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Last Updated: Monday, 9 May, 2005, 14:44 GMT 15:44 UK
Picture power: Death of an Iraqi soldier
Photographer Ken Jarecke talks about his 1991 shot of an incinerated Iraqi soldier, which was at first regarded by many editors as too disturbing to print, but later became one of the most famous images of the first Gulf War.

The image shows a burned-beyond-recognition Iraqi soldier in the front window of a destroyed truck.

The sun is coming in through the back of the truck and most of the surfaces in the image are burned and just torn up, so it's almost a black and white image although it was made on colour film.

Warning: Some readers may find this graphic image disturbing

It was early in the morning, we had been up most of the night. There was supposed to be a ceasefire in about an hour, maybe an hour and a half.

We had travelled east from Nasiriya towards Basra, hooked up with Highway 8 and we started travelling south towards Kuwait City. And we came across this... just a single lorry, kind of in the middle of a double-lane highway.

I was with a public affairs officer with the US Army and he said: "I don't really get my jollies out of making pictures of dead people."

And I said... I just thought of the first thing I could think of, and I said: "If I don't make pictures like this, people like my mother will think what they see in war is what they see in movies."

Two frames

He didn't try to stop me, he let me go and I just went over there. And he might have been the driver of the truck, he might have been the passenger, but he had been burned alive and it appears as though he's trying to lift himself up and out of the truck.

Ken Jarecke

I don't know who he was or what he did. I don't know if he was a good man, a family man or a bad guy or a terrible soldier or anything like that.

But I do know that he fought for his life and thought it was worth fighting for. And he's frozen, he's burned in place just kind of frozen in time in this last ditch effort to save his life.

At the time it was just something... well, I better make a picture of this.

I thought there might have been better pictures. I literally shot two frames and moved on to other things and I didn't really think a whole lot about it.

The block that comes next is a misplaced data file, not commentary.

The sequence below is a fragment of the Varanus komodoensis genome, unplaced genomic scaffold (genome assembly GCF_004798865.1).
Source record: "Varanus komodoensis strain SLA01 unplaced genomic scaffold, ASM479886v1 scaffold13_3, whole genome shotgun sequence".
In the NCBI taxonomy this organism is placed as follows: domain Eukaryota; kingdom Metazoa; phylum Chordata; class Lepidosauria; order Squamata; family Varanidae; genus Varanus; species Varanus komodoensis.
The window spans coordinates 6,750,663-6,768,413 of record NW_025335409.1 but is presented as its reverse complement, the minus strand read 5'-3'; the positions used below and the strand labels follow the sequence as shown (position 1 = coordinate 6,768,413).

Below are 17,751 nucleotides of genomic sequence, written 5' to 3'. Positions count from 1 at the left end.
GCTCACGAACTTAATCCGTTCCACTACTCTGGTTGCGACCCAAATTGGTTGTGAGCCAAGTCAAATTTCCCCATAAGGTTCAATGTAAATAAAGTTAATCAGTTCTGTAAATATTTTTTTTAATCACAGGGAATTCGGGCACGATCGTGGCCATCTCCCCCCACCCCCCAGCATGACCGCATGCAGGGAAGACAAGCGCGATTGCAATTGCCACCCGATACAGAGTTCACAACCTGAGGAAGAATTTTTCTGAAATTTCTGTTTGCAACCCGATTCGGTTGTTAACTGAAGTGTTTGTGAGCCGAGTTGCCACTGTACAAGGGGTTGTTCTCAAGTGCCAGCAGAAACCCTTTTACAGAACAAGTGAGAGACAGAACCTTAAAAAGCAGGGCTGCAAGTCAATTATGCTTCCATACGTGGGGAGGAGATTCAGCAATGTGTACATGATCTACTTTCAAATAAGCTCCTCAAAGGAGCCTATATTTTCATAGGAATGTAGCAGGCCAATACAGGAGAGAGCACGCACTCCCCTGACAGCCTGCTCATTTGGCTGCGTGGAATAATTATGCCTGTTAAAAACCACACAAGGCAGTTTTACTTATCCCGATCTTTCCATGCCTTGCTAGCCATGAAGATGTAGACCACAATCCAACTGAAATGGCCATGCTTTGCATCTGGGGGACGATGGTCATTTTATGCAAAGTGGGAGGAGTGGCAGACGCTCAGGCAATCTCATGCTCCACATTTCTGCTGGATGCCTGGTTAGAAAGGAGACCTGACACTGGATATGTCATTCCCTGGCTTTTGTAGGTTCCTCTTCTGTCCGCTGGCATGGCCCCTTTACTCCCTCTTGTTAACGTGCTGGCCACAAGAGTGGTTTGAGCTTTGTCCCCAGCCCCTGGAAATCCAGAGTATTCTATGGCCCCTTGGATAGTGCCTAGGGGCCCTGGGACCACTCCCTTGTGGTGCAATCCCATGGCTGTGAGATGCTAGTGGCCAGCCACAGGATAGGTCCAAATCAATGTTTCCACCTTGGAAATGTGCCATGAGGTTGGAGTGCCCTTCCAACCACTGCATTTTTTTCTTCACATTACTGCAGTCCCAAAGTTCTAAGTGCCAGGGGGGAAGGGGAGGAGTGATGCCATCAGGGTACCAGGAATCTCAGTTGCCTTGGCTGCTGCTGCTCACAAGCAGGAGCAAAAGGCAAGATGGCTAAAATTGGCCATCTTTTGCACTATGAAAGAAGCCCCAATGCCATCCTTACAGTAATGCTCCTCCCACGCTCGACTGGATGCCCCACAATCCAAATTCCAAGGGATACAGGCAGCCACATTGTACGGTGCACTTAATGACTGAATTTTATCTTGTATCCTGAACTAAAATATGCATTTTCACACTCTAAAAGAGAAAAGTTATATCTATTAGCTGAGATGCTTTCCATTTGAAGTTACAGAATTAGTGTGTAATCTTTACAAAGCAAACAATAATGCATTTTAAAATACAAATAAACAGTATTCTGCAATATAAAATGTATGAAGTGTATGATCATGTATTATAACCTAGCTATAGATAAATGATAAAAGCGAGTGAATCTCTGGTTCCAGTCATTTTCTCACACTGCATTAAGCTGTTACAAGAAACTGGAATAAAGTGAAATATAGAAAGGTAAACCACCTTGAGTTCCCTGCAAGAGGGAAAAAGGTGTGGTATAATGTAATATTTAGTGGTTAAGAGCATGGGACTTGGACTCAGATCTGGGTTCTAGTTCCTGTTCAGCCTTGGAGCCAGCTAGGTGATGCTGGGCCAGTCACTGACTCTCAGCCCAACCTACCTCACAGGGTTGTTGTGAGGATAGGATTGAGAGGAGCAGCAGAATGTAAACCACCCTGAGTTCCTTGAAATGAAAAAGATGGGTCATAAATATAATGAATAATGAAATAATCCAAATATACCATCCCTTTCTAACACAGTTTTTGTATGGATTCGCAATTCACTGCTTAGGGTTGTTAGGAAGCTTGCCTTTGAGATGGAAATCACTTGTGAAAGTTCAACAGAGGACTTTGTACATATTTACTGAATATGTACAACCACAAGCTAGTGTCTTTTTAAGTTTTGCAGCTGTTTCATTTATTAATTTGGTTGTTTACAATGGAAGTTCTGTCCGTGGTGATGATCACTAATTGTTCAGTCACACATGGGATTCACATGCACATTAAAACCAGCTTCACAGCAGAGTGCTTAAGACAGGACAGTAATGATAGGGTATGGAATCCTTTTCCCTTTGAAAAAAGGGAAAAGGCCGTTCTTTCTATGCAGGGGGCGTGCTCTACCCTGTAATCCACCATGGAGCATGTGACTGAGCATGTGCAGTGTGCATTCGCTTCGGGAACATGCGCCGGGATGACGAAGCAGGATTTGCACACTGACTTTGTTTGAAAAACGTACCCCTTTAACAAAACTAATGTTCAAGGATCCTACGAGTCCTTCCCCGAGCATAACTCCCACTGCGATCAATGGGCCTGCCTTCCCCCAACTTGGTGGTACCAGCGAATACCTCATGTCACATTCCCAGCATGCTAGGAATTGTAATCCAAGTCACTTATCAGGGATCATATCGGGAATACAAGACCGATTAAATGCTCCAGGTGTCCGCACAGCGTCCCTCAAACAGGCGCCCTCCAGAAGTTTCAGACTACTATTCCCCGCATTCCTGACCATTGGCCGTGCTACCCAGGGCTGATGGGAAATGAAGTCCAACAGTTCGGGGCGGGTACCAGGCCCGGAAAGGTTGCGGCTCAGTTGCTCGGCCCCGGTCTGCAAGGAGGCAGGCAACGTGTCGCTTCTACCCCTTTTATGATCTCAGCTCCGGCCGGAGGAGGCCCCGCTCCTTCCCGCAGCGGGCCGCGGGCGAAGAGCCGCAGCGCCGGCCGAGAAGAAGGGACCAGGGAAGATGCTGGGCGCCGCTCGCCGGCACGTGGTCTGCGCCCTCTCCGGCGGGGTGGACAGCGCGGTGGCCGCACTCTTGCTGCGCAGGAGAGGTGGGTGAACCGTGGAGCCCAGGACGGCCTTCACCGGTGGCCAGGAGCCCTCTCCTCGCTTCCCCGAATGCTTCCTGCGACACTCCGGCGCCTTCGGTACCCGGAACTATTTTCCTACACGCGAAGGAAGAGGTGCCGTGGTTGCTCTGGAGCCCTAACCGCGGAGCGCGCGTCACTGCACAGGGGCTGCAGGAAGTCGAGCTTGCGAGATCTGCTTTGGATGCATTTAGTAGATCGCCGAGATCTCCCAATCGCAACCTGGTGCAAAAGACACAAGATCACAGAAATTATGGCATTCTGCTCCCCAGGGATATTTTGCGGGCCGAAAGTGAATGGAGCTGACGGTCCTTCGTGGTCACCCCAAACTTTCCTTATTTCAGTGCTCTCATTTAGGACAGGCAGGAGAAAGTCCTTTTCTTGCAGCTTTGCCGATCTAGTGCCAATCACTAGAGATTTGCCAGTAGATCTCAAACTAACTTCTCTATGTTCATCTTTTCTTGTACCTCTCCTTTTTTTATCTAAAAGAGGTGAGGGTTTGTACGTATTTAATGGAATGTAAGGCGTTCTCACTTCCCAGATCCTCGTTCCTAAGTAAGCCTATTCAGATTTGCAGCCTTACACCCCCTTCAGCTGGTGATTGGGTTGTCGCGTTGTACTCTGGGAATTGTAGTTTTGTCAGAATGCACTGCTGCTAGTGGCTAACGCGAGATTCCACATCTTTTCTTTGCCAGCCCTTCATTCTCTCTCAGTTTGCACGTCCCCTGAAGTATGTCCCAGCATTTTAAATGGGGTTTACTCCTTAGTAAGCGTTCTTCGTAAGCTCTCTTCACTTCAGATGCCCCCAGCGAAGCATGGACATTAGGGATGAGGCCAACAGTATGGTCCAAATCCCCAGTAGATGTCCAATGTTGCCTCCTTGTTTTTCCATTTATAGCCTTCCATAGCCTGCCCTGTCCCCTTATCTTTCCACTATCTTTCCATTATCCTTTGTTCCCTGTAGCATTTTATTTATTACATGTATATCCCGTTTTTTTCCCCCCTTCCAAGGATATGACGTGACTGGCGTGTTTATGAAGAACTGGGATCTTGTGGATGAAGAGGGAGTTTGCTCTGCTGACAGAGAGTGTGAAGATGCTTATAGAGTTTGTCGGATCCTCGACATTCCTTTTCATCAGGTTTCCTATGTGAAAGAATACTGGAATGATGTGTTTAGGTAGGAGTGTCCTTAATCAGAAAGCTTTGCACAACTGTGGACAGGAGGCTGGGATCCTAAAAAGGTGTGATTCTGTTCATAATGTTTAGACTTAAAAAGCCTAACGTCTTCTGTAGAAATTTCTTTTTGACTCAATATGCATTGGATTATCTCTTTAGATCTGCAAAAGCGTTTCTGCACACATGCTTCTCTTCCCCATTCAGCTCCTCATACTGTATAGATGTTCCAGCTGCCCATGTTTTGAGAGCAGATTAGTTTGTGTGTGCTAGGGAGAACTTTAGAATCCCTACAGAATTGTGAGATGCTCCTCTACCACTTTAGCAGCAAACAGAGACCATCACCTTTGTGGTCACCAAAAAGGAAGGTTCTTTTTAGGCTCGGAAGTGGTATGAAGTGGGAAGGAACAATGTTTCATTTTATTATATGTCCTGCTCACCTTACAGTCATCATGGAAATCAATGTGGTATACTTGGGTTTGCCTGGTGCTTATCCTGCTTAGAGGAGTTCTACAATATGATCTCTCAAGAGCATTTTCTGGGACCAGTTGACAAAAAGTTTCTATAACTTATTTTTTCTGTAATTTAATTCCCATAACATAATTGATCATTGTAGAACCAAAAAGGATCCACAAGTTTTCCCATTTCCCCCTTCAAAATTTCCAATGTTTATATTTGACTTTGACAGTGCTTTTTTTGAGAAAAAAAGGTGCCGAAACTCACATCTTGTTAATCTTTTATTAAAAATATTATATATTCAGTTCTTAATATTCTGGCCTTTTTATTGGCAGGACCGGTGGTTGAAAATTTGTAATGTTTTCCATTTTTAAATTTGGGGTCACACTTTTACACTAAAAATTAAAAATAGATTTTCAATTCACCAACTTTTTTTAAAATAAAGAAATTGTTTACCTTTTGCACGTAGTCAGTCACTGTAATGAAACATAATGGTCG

Unseen in US

The first Gulf War was done entirely under the US Department of Defense Pool system, which means any press organisation that was a member of that pool had access to everyone else's work.

Images like that are meant to cause a debate in the public: 'Is this something we want to be involved in?'

The film was processed and when the image got to the AP office in New York, they all made copies for themselves to show people but then they pulled it off the wire.

They deemed it was too sensitive, too graphic for the editors of the newspapers that are part of the co-op - too graphic even for the editors to see, not even to let them make the decision of what the market they served could see.

So, basically, it was unseen in the US.

In the UK it was published by the London Observer and I was actually going through Heathrow and I picked up the newspapers and I saw it was quite big, and that was basically the scene I thought I was going to see in all the newspapers around the world, since everybody had access to the image.

It caused quite a controversy in London, which is what images like that are meant to do. They're meant to basically cause a debate in the public: "Is this something we want to be involved in?"

How can you decide to have a war if you are not fully informed? You need to know what the end result will be, what the middle result will be.

And since then, it's an image that has a life of its own. It's been published hundreds of times, you can find all over the internet, it just keeps going and it's published as much today as it ever has been.

Ken Jarecke gave this account to the BBC World Service programme, the World Today.


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